New fishing opportunities for rockfish, lingcod, cabezon and more than a dozen other species await sport anglers when the coastal bottomfish and lingcod season opens March 9, according to the state Department of Fish and Wildlife.
The limit will be nine bottomfish per day — including up to seven rockfish, two lingcod, and one cabezon — plus three additional flat fish, under rules adopted by the National Marine Fisheries Service and the Department of Fish and Wildlife for the upcoming season.
Heather Hall, Fish and Wildlife coastal policy coordinator, outlined several changes since last year that will increase bottomfishing opportunities:
· Fewer depth restrictions: In coastal areas where depth restrictions are in place, anglers will have about one extra month to fish in deeper waters. This is largely due to a higher federal incidental catch limit for yelloweye rockfish, which are rebounding more quickly than expected.
• Canary rockfish: Anglers can now retain up to seven canary rockfish a day, up from two in previous years. This species is now considered healthy after a 19-year federal rebuilding process.
• Cabezon: The size limit for this species has been removed on the north coast in Marine Area 4 (west of Bonilla-Tatoosh), and the daily limit in all coastal marine areas will be one per day.
Of these measures, Hall said none will boost fishing opportunities more than a decision made in December by the Pacific Fishery Management Council to increase the sport fishery’s incidental catch limit for yelloweye rockfish. The new limit is 17,196 pounds, compared to 7,275 pounds last year.
That action was based on a stock assessment that showed that the yelloweye population is growing faster than previously estimated.
“This is the biggest increase in the incidental catch limit since the council began its rebuilding plan 17 years ago,” Hall said. “Not only is the stock more productive than previously thought, but the rebuilding process benefited from action taken by anglers to use descending devices and improve the survivability of rockfish that must be released.”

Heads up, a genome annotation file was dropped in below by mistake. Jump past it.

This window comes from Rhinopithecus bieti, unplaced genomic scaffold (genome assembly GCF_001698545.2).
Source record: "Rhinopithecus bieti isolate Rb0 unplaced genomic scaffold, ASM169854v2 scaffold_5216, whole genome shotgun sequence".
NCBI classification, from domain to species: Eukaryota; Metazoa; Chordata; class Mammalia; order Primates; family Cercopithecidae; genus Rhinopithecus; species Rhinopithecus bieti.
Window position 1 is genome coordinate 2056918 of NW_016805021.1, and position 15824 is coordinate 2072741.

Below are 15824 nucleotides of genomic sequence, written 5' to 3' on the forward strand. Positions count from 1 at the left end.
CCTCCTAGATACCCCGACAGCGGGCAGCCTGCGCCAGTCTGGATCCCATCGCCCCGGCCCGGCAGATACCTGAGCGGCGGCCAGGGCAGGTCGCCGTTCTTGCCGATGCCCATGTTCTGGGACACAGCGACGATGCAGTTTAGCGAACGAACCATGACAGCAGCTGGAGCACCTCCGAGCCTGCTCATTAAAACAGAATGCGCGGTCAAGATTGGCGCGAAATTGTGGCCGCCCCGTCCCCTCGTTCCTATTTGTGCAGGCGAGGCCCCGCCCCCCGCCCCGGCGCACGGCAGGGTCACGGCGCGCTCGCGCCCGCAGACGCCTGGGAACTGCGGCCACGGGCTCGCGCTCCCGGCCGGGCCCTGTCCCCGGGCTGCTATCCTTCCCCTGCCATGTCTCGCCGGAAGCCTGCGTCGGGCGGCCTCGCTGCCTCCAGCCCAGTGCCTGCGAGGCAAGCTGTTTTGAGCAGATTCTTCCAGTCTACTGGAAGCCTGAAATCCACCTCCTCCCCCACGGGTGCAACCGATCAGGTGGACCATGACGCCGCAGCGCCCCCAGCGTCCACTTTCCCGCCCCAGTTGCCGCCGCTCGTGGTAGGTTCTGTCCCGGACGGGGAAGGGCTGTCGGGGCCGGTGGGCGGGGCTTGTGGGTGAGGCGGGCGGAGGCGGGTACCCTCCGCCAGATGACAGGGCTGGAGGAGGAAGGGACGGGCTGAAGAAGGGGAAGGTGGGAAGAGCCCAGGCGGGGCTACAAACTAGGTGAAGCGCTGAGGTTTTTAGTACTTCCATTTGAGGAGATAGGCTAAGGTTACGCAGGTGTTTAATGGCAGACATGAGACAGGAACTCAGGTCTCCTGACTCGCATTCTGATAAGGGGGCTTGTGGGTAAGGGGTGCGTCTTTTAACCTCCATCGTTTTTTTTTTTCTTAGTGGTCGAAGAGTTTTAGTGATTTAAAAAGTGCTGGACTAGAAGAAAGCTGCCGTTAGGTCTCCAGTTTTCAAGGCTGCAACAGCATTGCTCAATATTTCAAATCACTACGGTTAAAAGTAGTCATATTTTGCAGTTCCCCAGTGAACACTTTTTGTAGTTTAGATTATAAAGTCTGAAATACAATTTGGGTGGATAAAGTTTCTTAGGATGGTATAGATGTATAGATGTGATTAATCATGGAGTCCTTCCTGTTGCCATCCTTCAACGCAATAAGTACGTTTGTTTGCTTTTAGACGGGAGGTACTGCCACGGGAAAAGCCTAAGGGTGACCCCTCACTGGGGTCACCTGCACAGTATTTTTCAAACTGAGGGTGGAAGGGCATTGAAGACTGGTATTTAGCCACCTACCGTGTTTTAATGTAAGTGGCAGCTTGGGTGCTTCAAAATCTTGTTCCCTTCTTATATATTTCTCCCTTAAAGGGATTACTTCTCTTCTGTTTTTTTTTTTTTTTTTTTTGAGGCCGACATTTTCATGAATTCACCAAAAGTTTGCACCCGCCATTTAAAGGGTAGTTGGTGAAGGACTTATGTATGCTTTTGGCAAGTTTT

Because yelloweye rockfish are still the focus of a federal rebuilding plan, anglers must release any of those fish they catch, Hall said. However, this year’s higher allowable incidental catch limit will increase fishing opportunities for other bottomfish in deepwater areas.
New fishing rules approved for the coming season vary by area:
• Marine Area 2 (Westport): The 30-fathom depth restriction will be in place March 9 through May 31, two weeks less than in previous years. Similar to past years, lingcod retention will be allowed seaward of 30 fathoms on days open to the recreational halibut fishery. The deepwater area will then be open from June 1 through June 15, giving anglers the opportunity to target lingcod in that area.
• Marine Areas 3 (La Push) and 4 (Neah Bay, west of the Bonilla-Tatoosh line): The 20-fathom depth restriction won’t take effect until June 1, giving anglers more than three extra weeks to fish for lingcod and other bottomfish in those areas. In addition, anglers fishing seaward of the 20 fathom line in July and August on days open to recreational salmon fishing will be allowed to keep yellowtail and widow rockfish for the first time since 2005.
• Marine Area 4 (west of Bonilla-Tatoosh line): The higher yelloweye rockfish limit will allow the state to open the lingcod season March 9 – consistent with other coastal marine areas and a month earlier than last year.
Deepwater fishing rules will remain unchanged in Marine Area 1 (Ilwaco), because the state does not impose depth restrictions in those waters. However, anglers will be allowed to keep lingcod on halibut trips during the entire halibut season rather than just during the month of May.
More information on Washington’s 2019 bottomfish season is available online at wdfw.wa.gov/fishing/creel/halibut/.